On April 27, Instagram enabled hashtag emojis as part of an app update. On its first day, the ghost emoji had around 2,000 posts tagged, while the ever-popular praying hands emoji had around 5,000. But the emoji of two women holding hands (widely presumed to represent a sex-sex couple) garnered more than 13,000 posts, as people around social media discussed same-sex marriage legalization.

The next day, April 28, the US Supreme Court heard oral arguments on a set of cases that would determine whether states can accept or ban same-sex marriages performed in other states. The court is generally believed to be divided along partisan lines, with Justice Anthony Kennedy—considered the deciding vote in the case—leaning tentatively toward same-sex legalization.

The court is expected to deliver its ruling in June. If it comes down on the side of legalization, the decision would effectively legalize same-sex marriage…

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Campus Job, Connecting College Students With Employers, Raises $7.8 Million In Series A

Originally posted on TechCrunch:

Nearly eight months after launching a platform to connect college students with local job opportunities, Campus Job has raised a $7.8 million Series A round of funding led by General Catalyst Partners, with participation from Index Ventures, Box Group, SV Angel, Slow Ventures, Lerer Hippeau Ventures and others.

The company originally launched with a model that allowed students to sign up on the platform and look for part-time work nearby, while companies who were looking to hire had to pay to unlock each listing they posted once qualified applications had come through. In January, the startup pivoted to a new model that asked companies to pay extra for more advanced search criteria, upping the cost of unlocking applicants’ profiles.

Campus Job has also recently added full-time job search for seniors, with partners that include Snapchat, Zenefits and Yelp. The company says that it’s seeing 10,000 new students each week and…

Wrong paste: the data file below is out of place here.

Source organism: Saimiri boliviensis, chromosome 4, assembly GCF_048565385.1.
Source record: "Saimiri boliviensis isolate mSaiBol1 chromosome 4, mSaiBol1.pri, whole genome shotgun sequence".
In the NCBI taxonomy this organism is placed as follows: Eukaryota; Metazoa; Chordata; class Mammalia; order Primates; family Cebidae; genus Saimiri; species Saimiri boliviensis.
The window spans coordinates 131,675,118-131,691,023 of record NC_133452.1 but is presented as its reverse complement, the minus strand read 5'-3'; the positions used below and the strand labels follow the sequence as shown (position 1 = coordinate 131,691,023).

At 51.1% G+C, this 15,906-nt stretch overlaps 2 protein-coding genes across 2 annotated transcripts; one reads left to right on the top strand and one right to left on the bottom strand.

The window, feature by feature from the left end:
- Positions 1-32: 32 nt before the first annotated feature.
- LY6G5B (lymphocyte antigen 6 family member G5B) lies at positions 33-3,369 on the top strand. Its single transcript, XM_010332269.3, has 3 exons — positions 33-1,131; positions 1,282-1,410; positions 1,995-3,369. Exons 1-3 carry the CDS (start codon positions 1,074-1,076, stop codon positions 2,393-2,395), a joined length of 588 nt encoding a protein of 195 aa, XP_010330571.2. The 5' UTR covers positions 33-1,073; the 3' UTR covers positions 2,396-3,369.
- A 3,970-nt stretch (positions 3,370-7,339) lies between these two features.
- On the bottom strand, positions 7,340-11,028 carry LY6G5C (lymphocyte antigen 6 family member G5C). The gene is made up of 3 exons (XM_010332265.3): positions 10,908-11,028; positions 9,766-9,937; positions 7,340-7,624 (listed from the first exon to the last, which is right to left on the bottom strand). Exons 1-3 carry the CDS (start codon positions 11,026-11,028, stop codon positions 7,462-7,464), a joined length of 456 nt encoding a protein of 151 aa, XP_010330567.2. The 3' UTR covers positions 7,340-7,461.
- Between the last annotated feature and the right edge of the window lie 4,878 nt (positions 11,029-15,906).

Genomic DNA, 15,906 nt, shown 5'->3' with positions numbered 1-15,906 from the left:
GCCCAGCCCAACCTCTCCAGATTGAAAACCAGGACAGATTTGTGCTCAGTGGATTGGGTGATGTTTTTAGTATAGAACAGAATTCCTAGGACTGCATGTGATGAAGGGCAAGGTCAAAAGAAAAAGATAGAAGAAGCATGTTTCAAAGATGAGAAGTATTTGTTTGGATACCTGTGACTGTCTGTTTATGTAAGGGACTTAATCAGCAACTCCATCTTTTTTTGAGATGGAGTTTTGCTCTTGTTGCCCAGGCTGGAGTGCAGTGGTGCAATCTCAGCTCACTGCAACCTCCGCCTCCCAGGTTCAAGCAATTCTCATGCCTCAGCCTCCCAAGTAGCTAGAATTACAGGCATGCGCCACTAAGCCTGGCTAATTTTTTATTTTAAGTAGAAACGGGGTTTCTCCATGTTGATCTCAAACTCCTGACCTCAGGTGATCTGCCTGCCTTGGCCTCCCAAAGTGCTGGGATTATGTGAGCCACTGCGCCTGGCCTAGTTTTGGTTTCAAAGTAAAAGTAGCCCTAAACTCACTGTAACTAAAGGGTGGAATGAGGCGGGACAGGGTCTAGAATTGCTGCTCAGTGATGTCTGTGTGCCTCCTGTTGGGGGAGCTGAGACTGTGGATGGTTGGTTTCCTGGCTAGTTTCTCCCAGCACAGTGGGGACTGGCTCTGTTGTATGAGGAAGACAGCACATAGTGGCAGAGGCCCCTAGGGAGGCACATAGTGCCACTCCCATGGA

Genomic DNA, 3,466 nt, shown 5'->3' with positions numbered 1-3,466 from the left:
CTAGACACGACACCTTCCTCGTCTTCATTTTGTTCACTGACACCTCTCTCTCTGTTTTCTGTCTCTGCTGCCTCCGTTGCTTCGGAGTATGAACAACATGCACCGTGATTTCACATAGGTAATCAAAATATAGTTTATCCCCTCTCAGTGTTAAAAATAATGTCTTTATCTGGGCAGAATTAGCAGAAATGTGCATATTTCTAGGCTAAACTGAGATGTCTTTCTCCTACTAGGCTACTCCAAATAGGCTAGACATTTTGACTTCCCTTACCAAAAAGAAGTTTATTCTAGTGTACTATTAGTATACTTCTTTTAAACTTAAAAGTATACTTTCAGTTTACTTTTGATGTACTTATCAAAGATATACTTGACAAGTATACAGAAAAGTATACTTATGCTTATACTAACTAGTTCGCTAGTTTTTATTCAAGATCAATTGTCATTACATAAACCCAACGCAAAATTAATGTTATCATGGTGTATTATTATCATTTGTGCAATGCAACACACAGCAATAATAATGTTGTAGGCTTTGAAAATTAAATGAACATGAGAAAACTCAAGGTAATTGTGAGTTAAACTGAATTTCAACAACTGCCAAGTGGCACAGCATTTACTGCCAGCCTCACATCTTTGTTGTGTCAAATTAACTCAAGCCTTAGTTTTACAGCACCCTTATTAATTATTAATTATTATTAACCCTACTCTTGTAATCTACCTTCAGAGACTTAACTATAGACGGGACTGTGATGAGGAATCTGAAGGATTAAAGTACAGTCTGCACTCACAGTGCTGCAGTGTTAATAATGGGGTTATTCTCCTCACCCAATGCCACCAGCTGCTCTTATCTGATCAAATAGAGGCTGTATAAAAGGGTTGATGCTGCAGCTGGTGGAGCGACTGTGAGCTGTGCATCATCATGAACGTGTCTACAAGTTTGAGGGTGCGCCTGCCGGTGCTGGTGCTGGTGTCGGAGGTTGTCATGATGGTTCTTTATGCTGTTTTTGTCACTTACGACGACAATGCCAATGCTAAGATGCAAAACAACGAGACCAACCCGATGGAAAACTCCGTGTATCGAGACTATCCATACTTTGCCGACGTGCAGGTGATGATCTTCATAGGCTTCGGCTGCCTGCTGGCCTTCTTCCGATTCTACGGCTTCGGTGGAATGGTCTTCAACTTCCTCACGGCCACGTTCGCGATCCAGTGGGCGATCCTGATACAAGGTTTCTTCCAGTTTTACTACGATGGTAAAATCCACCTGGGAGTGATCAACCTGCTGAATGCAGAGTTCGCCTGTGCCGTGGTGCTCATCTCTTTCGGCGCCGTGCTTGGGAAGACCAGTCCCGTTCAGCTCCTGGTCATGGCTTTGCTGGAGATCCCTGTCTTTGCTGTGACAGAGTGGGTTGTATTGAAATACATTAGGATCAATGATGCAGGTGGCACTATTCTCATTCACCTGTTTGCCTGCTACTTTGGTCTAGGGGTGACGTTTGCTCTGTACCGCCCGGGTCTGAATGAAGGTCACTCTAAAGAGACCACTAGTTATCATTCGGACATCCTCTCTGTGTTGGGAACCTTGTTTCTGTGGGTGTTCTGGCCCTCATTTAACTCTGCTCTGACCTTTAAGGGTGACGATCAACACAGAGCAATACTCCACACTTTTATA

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Microsoft’s Project Oxford Gives Developers Access To Facial, Image And Speech-Recognition APIs

Originally posted on TechCrunch:

Microsoft quietly launched a set of new machine-learning APIs in beta under the “Project Oxford” moniker yesterday. These new APIs allow developers to add face detection and recognition features to their apps, as well as speech recognition with the ability to understand the speaker’s intent. The project also features a vision API for automatically categorizing images and creating smart image crops that always put the subject into the center of the cropped images.

These three services are now available as a public beta. There’s also a fourth API that lets developers build custom language understanding into their applications.

Previously, Microsoft offered a set of somewhat similar APIs under the Bing brand. Bing offers a speech and translator API, for example, but for the most part, these Bing services are somewhat more basic and search-focused than the Project Oxford tools.

To showcase Project Oxford’s Face API, Microsoft built This site…

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ToutApp Raises $15M To Build Email Tools For Salespeople

Originally posted on TechCrunch:

Email-focused startup ToutApp has raised a $15 million Series B led by Andreessen Horowitz.

The company started out as an email-tracking tool, but founder and CEO Tawheed Kader told me that his team discovered that salespeople “used the product the most, complained the least, and stuck around the longest.” So ToutApp decided to do a “zoom-in pivot” and focus on that customer base.

It was’t an immediate decision, Kader said — sure, it’s easy to see a business in selling software to sales teams, but was it something he and his employees could get excited about? Ultimately, he said they decided, “We love our customers and we think the idea of a salesperson is also changing for the better, sales culture is changing for the better. We can be the company that essentially builds a religion for salespeople that elevates the sales game.”

To be clear, ToutApp…

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Every Election is The Most Important One

The Most Important Election